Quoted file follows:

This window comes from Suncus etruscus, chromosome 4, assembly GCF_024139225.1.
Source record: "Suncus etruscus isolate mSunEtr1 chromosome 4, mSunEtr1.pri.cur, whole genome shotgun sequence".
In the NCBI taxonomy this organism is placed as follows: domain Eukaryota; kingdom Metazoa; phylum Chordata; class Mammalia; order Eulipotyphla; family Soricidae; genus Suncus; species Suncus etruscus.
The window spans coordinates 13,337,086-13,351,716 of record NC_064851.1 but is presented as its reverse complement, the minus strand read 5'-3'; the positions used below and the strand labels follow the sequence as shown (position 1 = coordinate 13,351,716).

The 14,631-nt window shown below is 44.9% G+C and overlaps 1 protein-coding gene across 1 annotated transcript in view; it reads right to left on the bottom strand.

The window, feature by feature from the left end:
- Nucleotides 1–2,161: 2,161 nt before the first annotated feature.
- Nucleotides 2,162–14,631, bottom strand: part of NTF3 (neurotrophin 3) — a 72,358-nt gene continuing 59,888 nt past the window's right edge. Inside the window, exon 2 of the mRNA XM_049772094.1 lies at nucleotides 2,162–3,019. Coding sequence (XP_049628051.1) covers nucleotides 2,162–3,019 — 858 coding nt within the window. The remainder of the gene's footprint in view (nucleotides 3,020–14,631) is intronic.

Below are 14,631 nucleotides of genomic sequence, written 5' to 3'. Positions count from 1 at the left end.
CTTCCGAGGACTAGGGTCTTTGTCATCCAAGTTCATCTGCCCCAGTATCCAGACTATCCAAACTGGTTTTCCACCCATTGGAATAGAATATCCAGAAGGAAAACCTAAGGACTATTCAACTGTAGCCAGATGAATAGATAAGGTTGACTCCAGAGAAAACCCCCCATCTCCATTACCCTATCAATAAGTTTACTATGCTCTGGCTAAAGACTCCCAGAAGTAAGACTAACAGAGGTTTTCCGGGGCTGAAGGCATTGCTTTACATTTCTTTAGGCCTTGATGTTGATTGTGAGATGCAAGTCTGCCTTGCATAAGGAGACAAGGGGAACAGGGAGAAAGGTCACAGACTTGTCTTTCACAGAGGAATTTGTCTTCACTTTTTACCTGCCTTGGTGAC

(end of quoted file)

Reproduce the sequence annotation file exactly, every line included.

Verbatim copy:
This window comes from Suncus etruscus, chromosome 4, assembly GCF_024139225.1.
Source record: "Suncus etruscus isolate mSunEtr1 chromosome 4, mSunEtr1.pri.cur, whole genome shotgun sequence".
In the NCBI taxonomy this organism is placed as follows: domain Eukaryota; kingdom Metazoa; phylum Chordata; class Mammalia; order Eulipotyphla; family Soricidae; genus Suncus; species Suncus etruscus.
The window spans coordinates 13,337,086-13,351,716 of record NC_064851.1 but is presented as its reverse complement, the minus strand read 5'-3'; the positions used below and the strand labels follow the sequence as shown (position 1 = coordinate 13,351,716).

The 14,631-nt window shown below is 44.9% G+C and overlaps 1 protein-coding gene across 1 annotated transcript in view; it reads right to left on the bottom strand.

The window, feature by feature from the left end:
- Nucleotides 1–2,161: 2,161 nt before the first annotated feature.
- Nucleotides 2,162–14,631, bottom strand: part of NTF3 (neurotrophin 3) — a 72,358-nt gene continuing 59,888 nt past the window's right edge. Inside the window, exon 2 of the mRNA XM_049772094.1 lies at nucleotides 2,162–3,019. Coding sequence (XP_049628051.1) covers nucleotides 2,162–3,019 — 858 coding nt within the window. The remainder of the gene's footprint in view (nucleotides 3,020–14,631) is intronic.

Below are 14,631 nucleotides of genomic sequence, written 5' to 3'. Positions count from 1 at the left end.
CTTCCGAGGACTAGGGTCTTTGTCATCCAAGTTCATCTGCCCCAGTATCCAGACTATCCAAACTGGTTTTCCACCCATTGGAATAGAATATCCAGAAGGAAAACCTAAGGACTATTCAACTGTAGCCAGATGAATAGATAAGGTTGACTCCAGAGAAAACCCCCCATCTCCATTACCCTATCAATAAGTTTACTATGCTCTGGCTAAAGACTCCCAGAAGTAAGACTAACAGAGGTTTTCCGGGGCTGAAGGCATTGCTTTACATTTCTTTAGGCCTTGATGTTGATTGTGAGATGCAAGTCTGCCTTGCATAAGGAGACAAGGGGAACAGGGAGAAAGGTCACAGACTTGTCTTTCACAGAGGAATTTGTCTTCACTTTTTACCTGCCTTGGTGAC